It wasn’t too late at night, maybe six or seven. There was a warm breeze slowly moving into the unfinished room, and the sun was peeking behind a family of trees huddled together nearby. A soft, orange glow painted the room, and I could feel the heat of the night on my face. It was early September, and summer hadn’t quite yet died out. I could smell the faint, alluring scent of a barbecue nearby, and I stopped to soak in the last remnants of the sunset.
I walked across the room, where the walls were barren and covered in cobwebs. The floors were similar, but I couldn’t quite see them, because they were covered with a well-worn canvas drop cloth. I turned to the corner and peeled open my bag. I pulled out my small bluetooth speaker, and I delicately placed it on top of a faded countertop. My music filled the open air, which meant that it was time to begin. I navigated the small hallway nearby, and opened up a door to the supply room. I picked up a small brown can, a woolen pad and a green plastic tray.
I moved into the opposite room; it was entirely empty, save the wooden planks that would act as my canvas. I opened up the windows in the room, and I let in the sounds of the neighborhood–children playing, cars whirring by, distant conversations in the night.
I took my shoes off, and I left them by the door. Before I turned around, I grabbed a sticky tack cloth from my pile of supplies. Methodically, my hand caressed every crack and crevice in the floor, lifting up any remnants of dirt and dust. Satisfied with the newly cleaned floor, I took the woolen pad, and attached it to a thin wooden pole. I put it aside, and opened up the brown can, letting a thick, transparent liquid ooze out into the tray. Before I got started, I secured my respirator and mapped out the room in my mind.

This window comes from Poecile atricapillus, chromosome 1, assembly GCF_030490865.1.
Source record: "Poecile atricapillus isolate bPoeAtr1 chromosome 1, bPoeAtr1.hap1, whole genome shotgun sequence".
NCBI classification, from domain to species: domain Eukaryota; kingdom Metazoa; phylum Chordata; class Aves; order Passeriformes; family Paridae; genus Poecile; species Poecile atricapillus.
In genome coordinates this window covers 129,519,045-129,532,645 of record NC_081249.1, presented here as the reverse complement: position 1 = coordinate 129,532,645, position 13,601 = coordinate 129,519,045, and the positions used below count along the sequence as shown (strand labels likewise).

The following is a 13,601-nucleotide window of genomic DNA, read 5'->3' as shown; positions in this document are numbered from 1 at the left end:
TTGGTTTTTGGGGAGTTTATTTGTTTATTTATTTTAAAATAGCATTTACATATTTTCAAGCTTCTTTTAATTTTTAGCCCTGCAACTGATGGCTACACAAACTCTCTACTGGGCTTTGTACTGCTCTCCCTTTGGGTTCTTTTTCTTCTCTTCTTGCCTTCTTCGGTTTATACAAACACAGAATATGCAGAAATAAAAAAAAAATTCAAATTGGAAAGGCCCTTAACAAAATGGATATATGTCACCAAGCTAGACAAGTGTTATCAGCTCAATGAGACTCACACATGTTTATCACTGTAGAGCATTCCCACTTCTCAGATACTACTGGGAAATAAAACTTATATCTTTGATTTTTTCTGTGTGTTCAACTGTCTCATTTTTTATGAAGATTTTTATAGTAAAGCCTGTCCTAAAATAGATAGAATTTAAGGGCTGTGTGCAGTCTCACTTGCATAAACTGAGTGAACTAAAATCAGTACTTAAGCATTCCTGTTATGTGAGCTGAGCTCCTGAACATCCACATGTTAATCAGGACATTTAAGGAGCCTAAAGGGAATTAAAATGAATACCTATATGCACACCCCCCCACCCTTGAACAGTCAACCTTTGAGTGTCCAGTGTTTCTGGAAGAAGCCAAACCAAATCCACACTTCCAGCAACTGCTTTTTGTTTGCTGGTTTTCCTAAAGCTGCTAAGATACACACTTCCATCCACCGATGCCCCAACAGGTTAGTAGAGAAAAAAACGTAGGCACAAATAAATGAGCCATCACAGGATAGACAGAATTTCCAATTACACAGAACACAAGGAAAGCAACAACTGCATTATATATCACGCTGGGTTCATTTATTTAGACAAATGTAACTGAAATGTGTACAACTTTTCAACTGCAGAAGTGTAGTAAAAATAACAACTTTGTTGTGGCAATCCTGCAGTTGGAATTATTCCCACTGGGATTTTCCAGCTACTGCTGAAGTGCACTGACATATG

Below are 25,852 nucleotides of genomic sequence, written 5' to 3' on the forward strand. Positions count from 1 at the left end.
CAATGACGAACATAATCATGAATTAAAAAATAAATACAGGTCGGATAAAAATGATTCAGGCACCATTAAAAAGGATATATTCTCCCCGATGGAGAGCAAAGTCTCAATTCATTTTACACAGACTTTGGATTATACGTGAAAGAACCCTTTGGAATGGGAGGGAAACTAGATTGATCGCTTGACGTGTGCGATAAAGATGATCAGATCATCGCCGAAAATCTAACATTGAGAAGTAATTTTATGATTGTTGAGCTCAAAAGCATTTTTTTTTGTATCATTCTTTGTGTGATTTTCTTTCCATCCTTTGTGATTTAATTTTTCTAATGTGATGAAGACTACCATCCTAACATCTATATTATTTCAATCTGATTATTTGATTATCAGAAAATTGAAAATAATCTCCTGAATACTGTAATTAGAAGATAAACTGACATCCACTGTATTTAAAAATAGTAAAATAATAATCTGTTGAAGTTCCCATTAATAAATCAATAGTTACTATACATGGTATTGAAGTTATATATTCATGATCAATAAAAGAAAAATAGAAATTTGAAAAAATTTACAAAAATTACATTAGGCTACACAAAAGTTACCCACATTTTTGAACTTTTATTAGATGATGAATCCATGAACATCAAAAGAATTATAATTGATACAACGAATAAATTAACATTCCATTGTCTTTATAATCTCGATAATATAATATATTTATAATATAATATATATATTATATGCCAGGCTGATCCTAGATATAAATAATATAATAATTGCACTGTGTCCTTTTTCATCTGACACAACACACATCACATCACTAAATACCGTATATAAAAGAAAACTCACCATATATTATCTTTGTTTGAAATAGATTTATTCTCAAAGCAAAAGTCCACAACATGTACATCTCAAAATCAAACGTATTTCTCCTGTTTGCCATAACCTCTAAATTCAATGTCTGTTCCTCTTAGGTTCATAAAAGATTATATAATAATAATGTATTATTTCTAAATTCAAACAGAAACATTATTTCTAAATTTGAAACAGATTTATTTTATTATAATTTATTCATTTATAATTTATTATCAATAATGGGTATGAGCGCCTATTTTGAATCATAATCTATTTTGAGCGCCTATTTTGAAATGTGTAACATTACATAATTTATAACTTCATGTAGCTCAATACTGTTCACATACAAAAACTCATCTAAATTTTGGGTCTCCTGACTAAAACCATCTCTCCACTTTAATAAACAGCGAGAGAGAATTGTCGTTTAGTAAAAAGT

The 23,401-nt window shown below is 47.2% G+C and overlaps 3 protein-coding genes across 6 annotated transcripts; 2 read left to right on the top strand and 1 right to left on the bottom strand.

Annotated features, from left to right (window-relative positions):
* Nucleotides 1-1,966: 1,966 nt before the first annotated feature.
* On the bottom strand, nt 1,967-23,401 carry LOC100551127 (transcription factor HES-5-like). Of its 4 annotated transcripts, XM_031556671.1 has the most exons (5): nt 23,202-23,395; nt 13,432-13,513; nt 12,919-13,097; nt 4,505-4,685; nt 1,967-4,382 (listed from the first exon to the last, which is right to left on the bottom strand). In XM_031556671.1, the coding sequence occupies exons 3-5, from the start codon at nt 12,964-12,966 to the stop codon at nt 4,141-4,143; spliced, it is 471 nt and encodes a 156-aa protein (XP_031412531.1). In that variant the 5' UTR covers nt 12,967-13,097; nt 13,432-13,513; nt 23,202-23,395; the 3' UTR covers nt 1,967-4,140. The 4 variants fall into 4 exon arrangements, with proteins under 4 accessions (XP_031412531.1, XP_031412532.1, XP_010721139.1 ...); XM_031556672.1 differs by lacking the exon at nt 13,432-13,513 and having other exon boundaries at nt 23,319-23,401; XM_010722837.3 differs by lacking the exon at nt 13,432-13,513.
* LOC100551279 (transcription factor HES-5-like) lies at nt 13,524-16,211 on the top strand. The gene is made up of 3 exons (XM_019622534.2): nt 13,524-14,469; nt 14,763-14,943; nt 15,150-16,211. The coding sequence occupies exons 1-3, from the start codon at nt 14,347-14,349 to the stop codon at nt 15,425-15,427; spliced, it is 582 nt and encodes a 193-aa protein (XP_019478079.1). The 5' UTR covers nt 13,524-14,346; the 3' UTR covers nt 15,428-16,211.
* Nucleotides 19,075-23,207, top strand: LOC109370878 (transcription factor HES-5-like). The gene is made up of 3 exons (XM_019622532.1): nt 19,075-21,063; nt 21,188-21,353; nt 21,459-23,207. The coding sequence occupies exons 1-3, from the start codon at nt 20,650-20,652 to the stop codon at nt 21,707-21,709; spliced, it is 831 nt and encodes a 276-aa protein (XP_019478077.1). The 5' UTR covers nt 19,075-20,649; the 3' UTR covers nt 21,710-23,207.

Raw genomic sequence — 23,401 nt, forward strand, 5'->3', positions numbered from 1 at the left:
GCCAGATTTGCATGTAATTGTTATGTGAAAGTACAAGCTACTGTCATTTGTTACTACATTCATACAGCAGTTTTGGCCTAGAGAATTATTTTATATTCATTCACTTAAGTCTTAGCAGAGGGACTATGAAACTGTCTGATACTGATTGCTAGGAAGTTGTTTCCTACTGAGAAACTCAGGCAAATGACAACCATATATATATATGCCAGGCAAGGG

I dipped the woolen pad in the liquid, and traced the sides of the room, watching in awe as the wooden planks became shiny and brand new. It was addictive–watching the wool caress the floor in the particular pattern that I set out.
I came back to the apartment every night for the following week, adding coat after coat to each floor in the house. I felt a sense of achievement as I watched the floors that were once scratched, worn down and dirty, become new again.
It felt as though at that point, this was the one tangible accomplishment in my life, and I grasped onto it for dear life. Every day, after school, I would come back and complete another project. One week, I painted the walls in the house, and the next, I reorganized the storage room. Each time I would return, I would ensconce myself in the apartment, play music on my speaker, and complete my goals one by one until the sun hid behind the trees, gently reminding me it was time to go home. I would purposely avoid friends, dodge texts and leave school in a hurry to be in that apartment.
Of course, the orange glow, the warm breeze and the sounds of the neighborhood kids died away as the seasons changed. I could no longer keep the windows open in the apartment. Although the magic died a little, I still returned to the apartment every day, seeking a new task.
Naively, I assumed that I would always be able to keep coming back, day after day, and paint the walls or refinish the floors. It didn’t take long, however, for COVID-19 to spread across the globe and shut down our world. I never went back to that apartment, and I likely never will.
Despite this, that apartment solidified what contentment looks like to me. Polyurethane, what is really a vile, repulsive chemical, is framed in my memory as something that gave me peace.
Every day, we are saturated and overstimulated by technology. Whether it is the endless, repetitive and mindless pit of short videos on TikTok, or the constant flurries of “friendly reminders” from colleagues, we are never given a chance to be alone with ourselves. Many of us are never truly given a day off, or even a night off. Our cell phones are an extension of ourselves, and we use them in the same way we use our voices.
Although I’m grateful for the opportunities I am given in college, there are times when I yearn for the quiet that was afforded to me in that apartment–times when I wasn’t expected to respond to each and every communication that came my way every few minutes; times when I wasn’t spending more time looking at a screen than the world around me.
I’ll never be able to go back to that memory, and the sun will never shine in the same way it did that night–I accept that fact wholeheartedly. Upon remembering that night, however, I hope to go forward in life remembering that peace and satisfaction can still be achieved in solitude, and that it’s okay to find joy in the little things.